I was sitting on the porch one nice evening this summer, enjoying the cool breeze after a hot day, and reading a trade journal as the sun was setting.
A car I’ve never seen before pulled up across the street and 2 people got out, carrying clipboards. One was a stocky gentleman in a dark shirt and blue jeans, and the other was a blond woman in a purple shirt and blue shorts. The driver of the car drove off, and the people went different directions and started knocking on doors.
Eventually one arrived at my porch. He was carrying a clipboard that clearly had “PG&E” written on it. (Pacific Gas and Electric is my energy supplier) He also had a very official laminated badge clipped to his shirt, with a name and something that might have been an official PG&E logo on it. It definitely had the PG&E blue and white colors.
He told me his name was “Brad” and that he was from PG&E. Actually, as part of his opening spiel, he said very clearly, “I’m with PG&E, and I’d like to examine your PG&E bill in order to get the savings that are due to you.”
Every single scam “spidey sense” I have went crazy.
I very carefully explained to Brad that I didn’t know him, and why would I possibly be interested in helping him with potential identity theft? I’m afraid I may have been both more than a little incredulous and vehement.
“Brad” said again that PG&E knew about this, and had approved him coming to me to talk to me about my bill. This didn’t quite connect with what he had said earlier. I decided to test him.
“Great!” I replied. “PG&E knows my name and account number. You just tell me what they are so that I can know that you work for PG&E!”
Brad didn’t know my account number or my name. He told me that he was “approved by PG&E”. He still wanted to help me save money on my PG&E bill, and he showed me his metal clipboard, with the header cut off of an official PG&E bill, pasted to the clipboard, and something that looked like a bill under it.
Here’s something a few people know about me. Briefly, I sold Kirby vacuum cleaners. Don’t get me wrong – this is the overpriced Cadillac of vacuums, but the sales tactics that are taught to the commission-only sales force are strictly “Hard Sell”, and more than a little brutal. After a couple of months of that I quit, and found that I’d become immunized to hard sells.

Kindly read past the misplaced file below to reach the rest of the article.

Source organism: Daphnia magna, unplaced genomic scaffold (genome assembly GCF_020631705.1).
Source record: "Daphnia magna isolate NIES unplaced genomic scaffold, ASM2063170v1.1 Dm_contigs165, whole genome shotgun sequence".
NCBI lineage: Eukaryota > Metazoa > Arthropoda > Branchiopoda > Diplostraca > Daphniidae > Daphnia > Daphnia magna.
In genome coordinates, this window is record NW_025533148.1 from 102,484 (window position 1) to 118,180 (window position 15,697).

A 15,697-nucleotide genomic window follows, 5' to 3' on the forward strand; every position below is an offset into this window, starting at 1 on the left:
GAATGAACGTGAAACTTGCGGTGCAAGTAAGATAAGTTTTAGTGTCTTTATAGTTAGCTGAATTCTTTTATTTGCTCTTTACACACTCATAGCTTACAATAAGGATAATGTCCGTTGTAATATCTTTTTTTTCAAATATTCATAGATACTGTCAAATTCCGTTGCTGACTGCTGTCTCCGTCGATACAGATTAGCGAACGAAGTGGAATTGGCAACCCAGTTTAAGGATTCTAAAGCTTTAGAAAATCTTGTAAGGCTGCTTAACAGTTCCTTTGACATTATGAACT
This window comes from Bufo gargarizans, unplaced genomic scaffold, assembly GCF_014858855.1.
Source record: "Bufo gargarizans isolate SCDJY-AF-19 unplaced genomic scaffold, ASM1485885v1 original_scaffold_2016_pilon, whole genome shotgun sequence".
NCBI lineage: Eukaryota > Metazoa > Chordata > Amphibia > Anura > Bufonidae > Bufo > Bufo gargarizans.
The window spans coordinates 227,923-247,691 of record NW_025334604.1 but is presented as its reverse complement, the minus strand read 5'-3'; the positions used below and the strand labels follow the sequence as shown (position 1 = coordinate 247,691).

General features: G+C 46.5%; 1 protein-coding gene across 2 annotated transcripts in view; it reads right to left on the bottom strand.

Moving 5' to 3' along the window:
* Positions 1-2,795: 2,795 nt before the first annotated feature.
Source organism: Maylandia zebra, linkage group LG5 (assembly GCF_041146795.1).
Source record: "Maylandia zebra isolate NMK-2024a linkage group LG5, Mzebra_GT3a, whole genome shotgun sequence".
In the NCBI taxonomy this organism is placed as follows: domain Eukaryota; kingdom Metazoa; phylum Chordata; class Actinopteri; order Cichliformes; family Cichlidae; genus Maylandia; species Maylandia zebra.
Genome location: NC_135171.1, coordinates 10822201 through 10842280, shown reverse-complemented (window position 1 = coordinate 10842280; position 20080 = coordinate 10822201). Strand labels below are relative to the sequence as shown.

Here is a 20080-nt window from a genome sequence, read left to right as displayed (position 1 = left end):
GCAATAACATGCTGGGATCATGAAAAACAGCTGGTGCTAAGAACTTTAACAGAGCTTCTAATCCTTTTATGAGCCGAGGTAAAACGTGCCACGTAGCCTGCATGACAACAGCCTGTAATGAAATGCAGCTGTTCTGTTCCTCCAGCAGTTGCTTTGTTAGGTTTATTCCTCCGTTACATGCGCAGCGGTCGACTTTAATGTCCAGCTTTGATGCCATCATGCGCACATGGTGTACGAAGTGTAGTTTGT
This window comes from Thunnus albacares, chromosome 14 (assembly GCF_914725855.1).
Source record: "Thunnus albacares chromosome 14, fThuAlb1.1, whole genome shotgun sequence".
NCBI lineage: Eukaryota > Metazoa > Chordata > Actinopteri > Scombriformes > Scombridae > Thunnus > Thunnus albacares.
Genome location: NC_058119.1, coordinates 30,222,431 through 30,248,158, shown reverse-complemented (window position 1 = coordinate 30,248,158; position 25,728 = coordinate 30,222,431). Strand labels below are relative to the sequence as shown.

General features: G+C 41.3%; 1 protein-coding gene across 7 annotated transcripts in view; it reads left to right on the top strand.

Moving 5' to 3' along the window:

And Brad was not just hard selling, he was being dishonest about it. If you’re not totally straight with me then I won’t buy your product. I sent Brad on his way. He told me to “have a nice day”, and I said, “Bye now.”
Tonight it happened again, my wife brought this young guy into my back yard, around 8 pm and very much after dark. He’d knocked on the front door, told my wife that he was, “from PG&E” and that it was very important that he talk to us about our bill. He made it sound terrible – some unfortunate billing error that he needed to clear up.
He had a metal clipboard with “PG&E” on it, and a very official badge clipped to his shirt. Otherwise, he was dressed casually. Unlike Brad, this gentleman wasn’t so easy to give up on a sale.
After verifying (again) that he was NOT with PG&E, but was a different gas supplier, this young man started trying to show me that PG&E was buying gas for “x dollars” and selling it to me for “4 times x dollars”. His company, “Blue Spruce” would save me 20% off the PG&E price.
I told the young man that lying was not a good way to get a sale, and shooed him out of my backyard. I probably wasn’t very pleasant about it.
Core Gas Aggregation Programs